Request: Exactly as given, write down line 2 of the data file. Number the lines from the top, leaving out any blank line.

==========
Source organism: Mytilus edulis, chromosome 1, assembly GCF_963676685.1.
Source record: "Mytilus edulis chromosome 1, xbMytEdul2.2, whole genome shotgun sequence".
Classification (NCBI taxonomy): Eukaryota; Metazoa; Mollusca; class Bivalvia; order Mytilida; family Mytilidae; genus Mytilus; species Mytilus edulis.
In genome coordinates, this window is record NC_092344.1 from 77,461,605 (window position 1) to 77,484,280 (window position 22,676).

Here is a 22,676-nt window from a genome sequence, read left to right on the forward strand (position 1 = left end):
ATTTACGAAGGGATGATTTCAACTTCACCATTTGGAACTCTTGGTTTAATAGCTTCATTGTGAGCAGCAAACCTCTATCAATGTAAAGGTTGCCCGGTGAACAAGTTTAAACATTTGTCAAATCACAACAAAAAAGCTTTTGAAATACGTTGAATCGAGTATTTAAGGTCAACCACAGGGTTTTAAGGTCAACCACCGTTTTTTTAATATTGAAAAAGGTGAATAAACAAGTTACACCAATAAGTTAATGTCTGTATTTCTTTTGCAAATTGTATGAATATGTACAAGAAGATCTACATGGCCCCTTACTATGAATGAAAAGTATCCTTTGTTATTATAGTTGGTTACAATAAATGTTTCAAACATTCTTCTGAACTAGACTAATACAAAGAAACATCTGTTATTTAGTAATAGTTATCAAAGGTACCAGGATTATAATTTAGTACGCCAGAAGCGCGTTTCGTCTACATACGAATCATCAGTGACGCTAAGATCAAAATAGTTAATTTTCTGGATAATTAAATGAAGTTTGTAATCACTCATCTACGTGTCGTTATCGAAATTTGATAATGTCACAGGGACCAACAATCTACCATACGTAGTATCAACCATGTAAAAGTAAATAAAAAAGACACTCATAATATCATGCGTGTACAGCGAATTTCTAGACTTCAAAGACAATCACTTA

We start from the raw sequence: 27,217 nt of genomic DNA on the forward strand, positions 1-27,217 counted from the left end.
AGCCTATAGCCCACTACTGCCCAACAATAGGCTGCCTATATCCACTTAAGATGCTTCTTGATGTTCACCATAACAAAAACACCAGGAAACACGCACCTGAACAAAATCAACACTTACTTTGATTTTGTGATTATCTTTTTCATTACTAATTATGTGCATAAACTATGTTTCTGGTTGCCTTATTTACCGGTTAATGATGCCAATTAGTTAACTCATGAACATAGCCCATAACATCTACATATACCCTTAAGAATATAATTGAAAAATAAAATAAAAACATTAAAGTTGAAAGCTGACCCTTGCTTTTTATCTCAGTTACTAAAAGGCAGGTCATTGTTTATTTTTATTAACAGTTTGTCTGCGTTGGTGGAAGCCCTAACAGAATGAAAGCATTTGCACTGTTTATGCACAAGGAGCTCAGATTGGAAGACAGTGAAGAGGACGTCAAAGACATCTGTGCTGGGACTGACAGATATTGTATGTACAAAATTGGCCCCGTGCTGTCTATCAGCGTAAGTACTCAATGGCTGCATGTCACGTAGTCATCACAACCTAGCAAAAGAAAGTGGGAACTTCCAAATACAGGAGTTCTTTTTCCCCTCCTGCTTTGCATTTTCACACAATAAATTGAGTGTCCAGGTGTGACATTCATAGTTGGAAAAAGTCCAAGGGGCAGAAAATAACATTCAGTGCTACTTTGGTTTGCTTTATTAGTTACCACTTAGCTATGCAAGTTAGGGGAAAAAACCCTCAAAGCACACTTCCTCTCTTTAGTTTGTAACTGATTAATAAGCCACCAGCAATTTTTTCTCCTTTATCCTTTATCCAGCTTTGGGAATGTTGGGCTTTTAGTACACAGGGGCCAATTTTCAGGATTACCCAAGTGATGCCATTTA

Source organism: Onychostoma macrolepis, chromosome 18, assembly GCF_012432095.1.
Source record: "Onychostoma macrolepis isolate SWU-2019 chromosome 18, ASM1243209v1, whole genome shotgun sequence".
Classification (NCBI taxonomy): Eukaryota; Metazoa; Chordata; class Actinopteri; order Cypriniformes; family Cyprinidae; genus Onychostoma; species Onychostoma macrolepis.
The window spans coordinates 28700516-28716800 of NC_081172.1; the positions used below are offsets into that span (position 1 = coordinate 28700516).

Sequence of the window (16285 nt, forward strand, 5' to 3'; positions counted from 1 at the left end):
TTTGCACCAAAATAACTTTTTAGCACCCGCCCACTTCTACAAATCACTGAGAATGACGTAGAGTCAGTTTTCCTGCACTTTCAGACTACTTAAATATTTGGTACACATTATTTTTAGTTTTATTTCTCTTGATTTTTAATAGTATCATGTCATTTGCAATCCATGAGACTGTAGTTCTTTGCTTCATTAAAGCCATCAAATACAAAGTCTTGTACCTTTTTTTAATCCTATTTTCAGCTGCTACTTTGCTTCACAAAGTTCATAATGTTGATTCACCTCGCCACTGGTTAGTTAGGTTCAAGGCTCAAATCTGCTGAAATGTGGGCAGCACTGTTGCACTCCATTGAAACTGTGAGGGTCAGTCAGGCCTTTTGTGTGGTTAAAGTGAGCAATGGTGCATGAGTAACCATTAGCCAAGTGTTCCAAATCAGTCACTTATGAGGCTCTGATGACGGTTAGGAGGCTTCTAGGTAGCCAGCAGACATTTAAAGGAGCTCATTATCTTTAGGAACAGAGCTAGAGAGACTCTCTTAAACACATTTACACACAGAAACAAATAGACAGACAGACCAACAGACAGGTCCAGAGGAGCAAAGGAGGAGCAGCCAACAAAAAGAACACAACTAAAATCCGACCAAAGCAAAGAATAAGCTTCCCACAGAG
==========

Source record: "Mytilus edulis chromosome 1, xbMytEdul2.2, whole genome shotgun sequence".